FHL is a Priority in My Life
By Jennifer Burnaford, Ph.D.
When I started graduate school at Oregon State University in January 1995, my advisors Jane Lubchenco and Bruce Menge were on sabbatical in New Zealand. I had zero experience in temperate marine systems and was in dire need of guidance, so on my first day I asked the older grad students what I should be doing. They said "apply for summer classes at FHL" and I did. That summer I took Marine Phycology from Mike Wynne and John Stiller and Marine Fishes from Karel Liem and Bruce Miller. I had an amazing experience in both courses, but it was Phycology that really caught my interest. From that first day in lab, when it took me 3 hours to key out Soranthera, I was hooked on algae and life at FHL.
Of course, at that point I had no idea how significant that summer experience would be or how much time I would spend at FHL. When the 1997 El Niño scuttled my plans for research in Oregon, I came back to the labs to work on my thesis on the community effects of the kelp Hedophyllum sessile (now Saccharina sessilis). My summer class experience and thesis work with algae got me hired as instructor of the Marine Botany short course at OSU in 1999. When my students started a 4 a.m. field trip with a performance of their song "Odonthalia!" (to the tune of "Oklahoma!") I knew I was in the right business! I was hired at FHL for my first full–term teaching job, as instructor of Marine Botany (part of the ZooBot quarter) in 2003. Teaching in ZooBot was the key factor in securing both of my subsequent jobs – a visiting assistant professor position at the University of Puget Sound and my current position as an assistant professor at California State University Fullerton (CSUF) – as both jobs included the opportunity to teach Marine Botany. I still have my notes and lab notebook from that first summer class, and every time I teach I refer to them.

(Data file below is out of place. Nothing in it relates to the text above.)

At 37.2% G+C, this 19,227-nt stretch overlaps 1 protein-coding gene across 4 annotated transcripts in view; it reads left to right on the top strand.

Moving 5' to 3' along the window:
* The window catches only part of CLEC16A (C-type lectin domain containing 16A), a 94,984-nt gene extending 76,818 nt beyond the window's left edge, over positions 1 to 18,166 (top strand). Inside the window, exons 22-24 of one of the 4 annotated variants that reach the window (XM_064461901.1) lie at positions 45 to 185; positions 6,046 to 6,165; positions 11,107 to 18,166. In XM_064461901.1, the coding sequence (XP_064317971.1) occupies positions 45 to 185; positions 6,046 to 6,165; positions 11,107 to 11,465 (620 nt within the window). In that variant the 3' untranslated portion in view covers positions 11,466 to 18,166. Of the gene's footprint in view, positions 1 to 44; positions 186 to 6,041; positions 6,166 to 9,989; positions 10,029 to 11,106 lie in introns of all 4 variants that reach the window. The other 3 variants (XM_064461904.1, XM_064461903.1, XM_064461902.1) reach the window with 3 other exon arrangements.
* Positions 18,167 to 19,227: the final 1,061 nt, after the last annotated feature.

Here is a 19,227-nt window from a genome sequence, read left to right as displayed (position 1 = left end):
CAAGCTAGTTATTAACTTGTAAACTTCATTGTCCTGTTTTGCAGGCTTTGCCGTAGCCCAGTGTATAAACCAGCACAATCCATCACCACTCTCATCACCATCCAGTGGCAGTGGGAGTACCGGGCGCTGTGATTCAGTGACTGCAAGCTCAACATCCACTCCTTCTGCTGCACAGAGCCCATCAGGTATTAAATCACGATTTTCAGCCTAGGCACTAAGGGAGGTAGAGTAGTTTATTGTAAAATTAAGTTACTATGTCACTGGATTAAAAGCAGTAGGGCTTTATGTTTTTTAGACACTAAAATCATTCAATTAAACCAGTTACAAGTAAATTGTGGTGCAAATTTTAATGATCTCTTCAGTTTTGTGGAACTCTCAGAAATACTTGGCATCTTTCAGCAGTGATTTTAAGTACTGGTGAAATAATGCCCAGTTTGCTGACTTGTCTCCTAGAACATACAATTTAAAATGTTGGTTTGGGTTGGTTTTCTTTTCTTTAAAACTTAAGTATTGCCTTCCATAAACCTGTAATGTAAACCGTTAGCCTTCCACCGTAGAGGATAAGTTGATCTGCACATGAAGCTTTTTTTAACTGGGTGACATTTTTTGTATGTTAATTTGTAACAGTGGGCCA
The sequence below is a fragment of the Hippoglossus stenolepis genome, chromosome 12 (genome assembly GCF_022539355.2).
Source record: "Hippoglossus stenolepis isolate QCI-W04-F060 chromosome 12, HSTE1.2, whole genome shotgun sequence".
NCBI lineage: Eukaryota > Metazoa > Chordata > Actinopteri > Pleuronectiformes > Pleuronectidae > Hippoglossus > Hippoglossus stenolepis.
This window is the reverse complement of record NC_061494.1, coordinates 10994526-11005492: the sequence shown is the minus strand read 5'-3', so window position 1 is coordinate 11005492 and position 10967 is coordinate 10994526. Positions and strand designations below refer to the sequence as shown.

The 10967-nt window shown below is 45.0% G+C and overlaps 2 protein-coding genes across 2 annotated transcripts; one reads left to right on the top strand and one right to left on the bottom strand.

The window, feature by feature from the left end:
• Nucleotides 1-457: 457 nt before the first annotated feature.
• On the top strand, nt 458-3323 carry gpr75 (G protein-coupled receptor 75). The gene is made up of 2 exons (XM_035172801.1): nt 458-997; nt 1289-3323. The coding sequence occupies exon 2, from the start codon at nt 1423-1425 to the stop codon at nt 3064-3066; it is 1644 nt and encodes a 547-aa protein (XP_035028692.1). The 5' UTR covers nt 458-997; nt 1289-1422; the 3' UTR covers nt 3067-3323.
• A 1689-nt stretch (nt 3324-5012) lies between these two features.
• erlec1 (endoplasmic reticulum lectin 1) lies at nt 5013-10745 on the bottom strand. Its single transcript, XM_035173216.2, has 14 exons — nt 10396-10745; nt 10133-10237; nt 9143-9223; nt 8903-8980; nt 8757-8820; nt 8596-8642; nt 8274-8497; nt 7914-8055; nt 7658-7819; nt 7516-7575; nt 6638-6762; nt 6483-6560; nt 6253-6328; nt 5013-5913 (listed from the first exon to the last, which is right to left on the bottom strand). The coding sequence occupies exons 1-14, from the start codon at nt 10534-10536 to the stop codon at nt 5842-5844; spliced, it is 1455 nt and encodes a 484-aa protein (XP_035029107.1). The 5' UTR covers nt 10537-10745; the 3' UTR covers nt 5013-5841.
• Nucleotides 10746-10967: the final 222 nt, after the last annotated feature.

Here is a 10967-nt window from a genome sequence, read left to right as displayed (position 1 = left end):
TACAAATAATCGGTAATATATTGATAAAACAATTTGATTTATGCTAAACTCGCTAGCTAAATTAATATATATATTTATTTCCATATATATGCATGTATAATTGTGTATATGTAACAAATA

I have returned to FHL to conduct research each summer since I started my first faculty position in 2003. I've worked on several different projects, exploring the interactions between purple varnish clams and pea crabs, the effects of UV radiation on the movement of the sea star Pisaster ochraceus, and the feeding habits of the 6-armed sea star Leptasterias, to name a few. But I always come back to kelp. I never removed the markers from the plots I set up for my thesis work at Pile Point, and I have continued to work at this site. With the generous continued support from Brooks and Suzanne Ragen, I have been following the community in these 25 permanent plots which have remained undisturbed for 14 years. This has allowed me to detect a long-term cycle in community structure; and my current research is focused on exploring the mechanisms behind that cycle. I plan to keep working at this site for as long as I am able, and I feel extraordinarily lucky to study such an amazing system in such an amazing place.
Since FHL has had such a big influence on my life, I've made it a priority to introduce students to life at the labs. I've been a Blinks mentor five times, and I have brought numerous students from my home institutions to the labs for summer research (six undergraduates from the University of Puget Sound; six undergraduates and one graduate student from CSU Fullerton). Many of these undergraduates have gone on to graduate school in marine science and several have come back to FHL to take classes, TA, or do research. I find it particularly fun to bring students from CSUF (in the heart of Orange County, 9 miles from Disneyland) to FHL. Most CSUF students live at home while they attend college, and few have ever been away from their families for any length of time. Everything at FHL is a new experience for them, from living in a dorm, to rowing a boat, to devoting themselves full-time to research. Reflections from my CSUF students on their FHL experience include statements such as: "at Friday Harbor, there is access to just about everything that a student needs," "I met many interesting people who have influenced me and what I want to do with my future," and "I learned how to be an independent person." How can you beat that?!
That advice on my first day of graduate school started me on a completely unexpected journey – which, hopefully, will bring me back to FHL for many years to come.
photo credits: Scottie Henderson (top/left), Jennifer Burnaford (right)